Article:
Do you see any other unique elements in today’s market?
One of the interesting components of the market right now is the availability of debt capital. We are seeing more transitional lenders willing to take property or market risk, balance sheet lenders are craving long-term stabilized properties, and private owners, in particular, are getting great executions from CMBS lenders. Where there are stabilized properties, the combination of steady cash flow and low-interest-rates are providing really strong cash-on-cash yields, driving investor interest for virtually all properties with good underlying credit of income. For the third year in a row, we have seen a 10 percent or more increase in the number of private buyers successfully purchasing institutional-grade properties. They tend to be longer-term holders, and the availability of debt is a key reason why they are becoming more active.
Speaking of the election, how do you see the political climate impacting real estate deals this year in the D.C. region?
There is always some trepidation during an election year, and there can be a slowdown in new investment. The counter to that is that once the result becomes clear, we tend to see an increase so generally, it balances out. The more uncertainly associated with the election cycle, the more dramatic that trend tends to be.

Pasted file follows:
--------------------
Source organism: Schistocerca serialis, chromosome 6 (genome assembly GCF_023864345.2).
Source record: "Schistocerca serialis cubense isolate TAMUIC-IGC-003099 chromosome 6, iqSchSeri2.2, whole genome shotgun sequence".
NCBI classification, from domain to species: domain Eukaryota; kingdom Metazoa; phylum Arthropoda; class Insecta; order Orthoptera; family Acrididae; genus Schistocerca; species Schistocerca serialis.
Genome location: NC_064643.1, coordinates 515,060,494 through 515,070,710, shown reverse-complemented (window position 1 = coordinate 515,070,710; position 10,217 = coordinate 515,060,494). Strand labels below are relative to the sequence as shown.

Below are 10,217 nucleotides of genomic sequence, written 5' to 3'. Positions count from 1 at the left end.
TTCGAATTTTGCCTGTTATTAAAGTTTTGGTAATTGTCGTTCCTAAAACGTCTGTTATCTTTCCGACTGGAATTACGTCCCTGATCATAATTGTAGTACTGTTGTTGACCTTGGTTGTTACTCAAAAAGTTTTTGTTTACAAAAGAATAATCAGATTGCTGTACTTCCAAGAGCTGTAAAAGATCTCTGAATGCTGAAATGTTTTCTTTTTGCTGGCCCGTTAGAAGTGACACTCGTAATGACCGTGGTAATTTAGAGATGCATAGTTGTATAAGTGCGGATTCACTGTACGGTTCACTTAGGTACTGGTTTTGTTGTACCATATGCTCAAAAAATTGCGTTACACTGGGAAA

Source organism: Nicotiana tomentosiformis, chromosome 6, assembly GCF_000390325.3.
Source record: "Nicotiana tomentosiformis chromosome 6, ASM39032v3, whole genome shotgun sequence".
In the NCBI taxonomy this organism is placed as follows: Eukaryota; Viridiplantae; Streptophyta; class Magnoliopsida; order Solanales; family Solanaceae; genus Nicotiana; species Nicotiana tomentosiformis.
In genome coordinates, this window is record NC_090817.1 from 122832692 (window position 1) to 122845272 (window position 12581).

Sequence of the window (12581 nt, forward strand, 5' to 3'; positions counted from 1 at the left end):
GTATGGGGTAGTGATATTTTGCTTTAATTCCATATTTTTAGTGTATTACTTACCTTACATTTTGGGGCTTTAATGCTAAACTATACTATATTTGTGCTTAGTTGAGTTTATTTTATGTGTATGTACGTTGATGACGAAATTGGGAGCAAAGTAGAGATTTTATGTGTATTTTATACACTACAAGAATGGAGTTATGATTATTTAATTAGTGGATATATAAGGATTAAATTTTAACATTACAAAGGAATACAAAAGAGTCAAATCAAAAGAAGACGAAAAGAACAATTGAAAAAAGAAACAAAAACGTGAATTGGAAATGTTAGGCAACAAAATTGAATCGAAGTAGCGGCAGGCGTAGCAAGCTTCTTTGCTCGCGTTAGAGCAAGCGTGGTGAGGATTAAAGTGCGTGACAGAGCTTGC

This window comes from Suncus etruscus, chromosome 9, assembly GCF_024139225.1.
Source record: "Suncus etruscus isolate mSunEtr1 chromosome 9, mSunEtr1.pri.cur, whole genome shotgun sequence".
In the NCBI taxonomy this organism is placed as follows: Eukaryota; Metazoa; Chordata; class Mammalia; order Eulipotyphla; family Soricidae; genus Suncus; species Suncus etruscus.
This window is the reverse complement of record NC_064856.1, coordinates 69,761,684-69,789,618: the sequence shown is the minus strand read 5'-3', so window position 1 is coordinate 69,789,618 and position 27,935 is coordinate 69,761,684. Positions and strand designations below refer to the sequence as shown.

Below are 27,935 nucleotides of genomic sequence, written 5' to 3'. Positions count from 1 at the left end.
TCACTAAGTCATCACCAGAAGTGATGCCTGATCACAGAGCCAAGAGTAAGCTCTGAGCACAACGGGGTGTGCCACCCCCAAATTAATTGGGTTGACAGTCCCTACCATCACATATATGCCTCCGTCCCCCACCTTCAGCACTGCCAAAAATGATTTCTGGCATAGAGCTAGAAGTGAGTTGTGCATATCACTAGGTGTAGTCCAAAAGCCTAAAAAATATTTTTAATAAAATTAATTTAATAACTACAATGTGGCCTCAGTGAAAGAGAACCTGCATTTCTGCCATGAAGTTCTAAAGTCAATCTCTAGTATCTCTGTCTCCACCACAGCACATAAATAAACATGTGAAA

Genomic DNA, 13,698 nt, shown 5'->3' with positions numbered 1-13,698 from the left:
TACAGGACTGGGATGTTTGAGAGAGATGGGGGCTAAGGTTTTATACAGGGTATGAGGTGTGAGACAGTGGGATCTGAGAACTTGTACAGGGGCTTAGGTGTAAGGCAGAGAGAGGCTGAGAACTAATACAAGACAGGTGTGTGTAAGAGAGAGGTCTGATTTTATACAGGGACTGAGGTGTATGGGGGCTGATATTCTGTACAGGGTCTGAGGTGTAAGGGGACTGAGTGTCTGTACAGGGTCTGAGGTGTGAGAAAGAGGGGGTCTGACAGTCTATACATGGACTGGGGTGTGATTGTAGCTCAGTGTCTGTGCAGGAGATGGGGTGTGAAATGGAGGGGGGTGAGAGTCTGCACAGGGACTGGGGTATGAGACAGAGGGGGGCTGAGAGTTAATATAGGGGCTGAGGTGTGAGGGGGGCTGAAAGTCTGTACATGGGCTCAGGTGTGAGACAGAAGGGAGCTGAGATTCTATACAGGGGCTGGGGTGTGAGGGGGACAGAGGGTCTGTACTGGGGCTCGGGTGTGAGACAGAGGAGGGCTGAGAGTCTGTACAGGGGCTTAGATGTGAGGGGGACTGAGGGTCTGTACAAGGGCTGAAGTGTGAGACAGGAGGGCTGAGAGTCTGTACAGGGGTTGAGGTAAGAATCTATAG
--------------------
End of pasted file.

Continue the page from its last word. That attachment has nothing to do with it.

While there is optimism in D.C., the report revealed that not every area will likely be strong in 2020. What areas do you view as strong?
I am a big believer in Amazon and how it will drive growth in Northern Virginia, particularly around National Landing. It is pretty well documented what the immediate direct effect of Amazon will be, but I believe that the effect will be even greater. The influx of technology workers into the area will undoubtedly lead to additional business formation that we don’t yet know, and I suspect we see other larger tech companies locate nearby.
Another bright spot is Loudoun County, where we have seen tremendous growth in the data center sector. In downtown DC, expect to see increased investor interest in amenity-rich submarkets, even if the properties are older and not traditionally thought of as “Class A” buildings.
What are some of the biggest trends you expect to see in 2020?
From an investment standpoint, there’s no question that given the increased desire for income-producing assets, we’re seeing tremendous growth from private capital that’s investing in real estate that’s previously been thought of as purely institutional.
How that affects value and volume remains to be seen, but we do expect increased volume, though I wouldn’t say manically increased. There is a measure of discipline in the market right now that’s healthy.
I see an increased appetite for NNN and long-term leased properties. There will be more focus on suburban assets, with older suburban properties offered below replacement cost garnering the most attention.
The availability of debt and equity capital will help to increase the speed in which certain transactions occur.